HIS NAME IS PRONOUNCED, “LISA.” SERIOUSLY. — Pat Lizza, owner and president of Bermite, the huge munitions maker in Saugus, gave a speech to local businessmen. Pat predicted that the SCV would see “substantial” post-war growth. Not in his wildest dreams …
PRE-WAY STATION — On this date, the Soledad Hotel was sold to Max Seiff of Beverly Hills. The Soledad sat where the Way Station rests today, on the corner of 9th and Main in Downtown Newhall.
OCTOBER 21, 1953
EPIC GROUNDBREAKING ON PRETTY MUCH ABSOLUTELY NOTHING — On this date, the Circle J Golf Course and Country Club had its official groundbreaking. The famous Hollywood actress and dancer Ann Miller cut the ribbon to the championship 18-hole course, tennis club and equestrian center. The developers never did build the palatial digs for the would-be Beverly Hills golf and horse community.
OCTOBER 21, 1963
NO RELATION TO MY OWN HONBY MEN’S CLUB — On this date, the Honby Water Co. was formed. Few folks remember that we even had a community called Honby (its epicenter would be where Home Depot is today off Soledad). The company was a temporary one so that water could legally be provided to residents of the area while a water main from Bouquet Canyon Water was being constructed. A well, originally dug by Jack Lilley in 1924, supplied all the water for Honby for nearly 40 years.
FLIP HER. FLIP HIM. FLIP ALL Y’ALL. — On this date, the movie “Flipper” debuted at the old American Theatre. Who was the star of this porpoise epic? Chuck Connors, who would later star as “The Rifleman.” Chuck would buy some property near Gorman and start a huge ranch. One of his sons lived in Castaic for a while and actually, in his cups, reported being attacked by a werewolf. Turned out to be the neighbor’s burro.
OCTOBER 21, 1973
CATCH A BUS. OR, NOT. — Fifty years back, we had a rather glaring public transportation problem. We had NO public transportation. While Los Angeles County gleefully taxed us here for blinking, we were completely left out of the 250-mile tentative mass transit plan for Los Angeles County. This despite the fact that the cost per person in the SCV was $28 a year in taxes.
AN ALMOST VISIT FROM A PRESIDENT — Here’s an odd happenstance. Spiro Agnew, the disgraced vice president, resigned 50 years ago and was replaced by Gerald Ford. Ford would later be on the ticket with Nixon and be elected officially as vice president. Ford was later scheduled to speak at California Institute of the Arts to a few thousand people. Ford didn’t make the engagement because that was the very day Nixon resigned and Ford took the oath of office as president.
TOUCHDOWN RONNIE — Ron Jamerson had a fairly nice night for the Cougars. The College of the Canyons running back rushed for five — count them — five touchdowns. It was in a 34-26 win over West L.A.
A FISCALLY RESPONSIBLE COUGAR — On this date, Ted Bartell, a candidate for the COC board, publicly asked all the other hopefuls for the seat to put a voluntary limit of $250 per source on campaign spending. Anything above would go toward local charity. It’s still a good idea …
THE PRISON WITH A SENSE OF HUMOR — Fifty years back, Peter Pitchess Maximum Security Prison in Castaic was Wayside Honor Rancho and was a minimum-security pen for minor offenders. They were nearly self-sufficient, growing their own beef, eggs, produce, some fruit and dairy. They even had their own bakery. Master baker Herb Watts had to raise the cost of a 1.5-pound loaf of bread to 19 cents due to rising costs. He noted that every once in a while, he’d get an assistant with a sense of humor. Several times, bakery inmates stuffed notes inside loaves which basically read: “Help. I am being held a prisoner against my will …” The Wayside bakery saved taxpayers about $150,000 a year back in the early 1970s. Just to keep the record straight, Watts was an employee of the county, not a prisoner.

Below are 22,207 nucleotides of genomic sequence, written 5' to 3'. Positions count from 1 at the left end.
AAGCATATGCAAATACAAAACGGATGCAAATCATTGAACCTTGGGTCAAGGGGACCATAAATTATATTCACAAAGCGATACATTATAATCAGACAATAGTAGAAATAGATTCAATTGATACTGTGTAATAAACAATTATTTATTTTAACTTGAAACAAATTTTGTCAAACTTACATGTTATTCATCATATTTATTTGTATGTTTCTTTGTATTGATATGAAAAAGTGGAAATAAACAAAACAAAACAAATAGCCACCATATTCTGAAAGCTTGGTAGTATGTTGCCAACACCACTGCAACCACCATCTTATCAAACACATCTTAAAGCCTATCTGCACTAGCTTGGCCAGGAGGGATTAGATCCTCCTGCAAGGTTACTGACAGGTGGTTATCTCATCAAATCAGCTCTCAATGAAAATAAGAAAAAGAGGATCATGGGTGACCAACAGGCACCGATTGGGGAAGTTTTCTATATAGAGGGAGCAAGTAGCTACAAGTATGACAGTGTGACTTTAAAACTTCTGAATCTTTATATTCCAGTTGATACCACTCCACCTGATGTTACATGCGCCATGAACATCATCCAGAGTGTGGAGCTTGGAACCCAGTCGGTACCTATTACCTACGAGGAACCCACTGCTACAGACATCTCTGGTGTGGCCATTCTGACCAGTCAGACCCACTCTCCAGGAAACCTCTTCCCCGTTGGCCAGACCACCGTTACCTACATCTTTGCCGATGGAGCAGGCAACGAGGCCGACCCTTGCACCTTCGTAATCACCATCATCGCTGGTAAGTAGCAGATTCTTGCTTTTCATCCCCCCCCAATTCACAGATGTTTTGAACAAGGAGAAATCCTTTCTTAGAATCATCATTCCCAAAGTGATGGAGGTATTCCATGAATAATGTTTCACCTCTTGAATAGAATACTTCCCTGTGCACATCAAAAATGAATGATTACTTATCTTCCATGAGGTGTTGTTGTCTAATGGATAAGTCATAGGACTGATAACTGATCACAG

A CASTAIC CANINE HERO — On this date, Harold Silvey of the Paradise Ranch mobile home park, north of Castaic, had his life saved by Lucy-Bee. That’d be Harold’s dog. Mr. Silvey’s trailer caught on fire in the middle of the night. Lucy-Bee jumped on the 41-year-old and started barking. Silvey, amidst smoke and flames, threw the dog out the window and jumped out after the dog. Silvey passed out, but came to later and was more than OK, thanks to Lucy-Bee. Good girl!
OCTOBER 14, 1983
FOR NOT TOO HAPPY CAMPERS? — On this date, county supervisor Kenny Hahn introduced a motion to build a tent prison at Wayside to deal with L.A. County’s overcrowded jails. The tent lock-up was never built. Some young fellow named George Pederson, captain of Wayside, did note that his lock-up was already 800 guests over maximum. Wayside sat on 2,850 acres with 600 acres used for agriculture.
ROADS GIVETH. AND ROADS TAKETH AWAY. — Local businesses were at first happy about the widening of Bouquet Junction, our curious intersection at the center of our valley, connecting Saugus, Valencia, Canyon Country, Newhall and parts unknown. The work dragged on, causing crippling traffic jams and no access to some shopping centers. Several merchants in the construction area went out of business.
THE DOWNTOWN NEWHALL UGLIFICAITON PROJECT — On this date, the Downtown Newhall Merchants Association voted to remove all the potted trees along San Fernando Road (remember those little shrubs in the concrete vases?). It was part of the century-long improvement of the district. They ended up planting some trees. Speaking of nostalgia, how many of you old-timers remember the giant eucalyptus trees lining Newhall’s old major street, today called Main?
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Absolute Christmas riding with you dear neighbors, old galoots, SCV newcomers and saddlelpals. What say we do this another seven days from now? Until then, be most excellent to one another and — ¡vayan con Dios, amigos!
If you enjoy the Time Ranger, you’re going to love his local history volumes. Visit johnbostonbooks.com. Order John Boston’s terribly exciting Volumes I & II on “SCV Monsters, Ghouls, Ghosts, Bigfoot” & all our local paranormal stories. Great autumn reads. Leave a kindly review …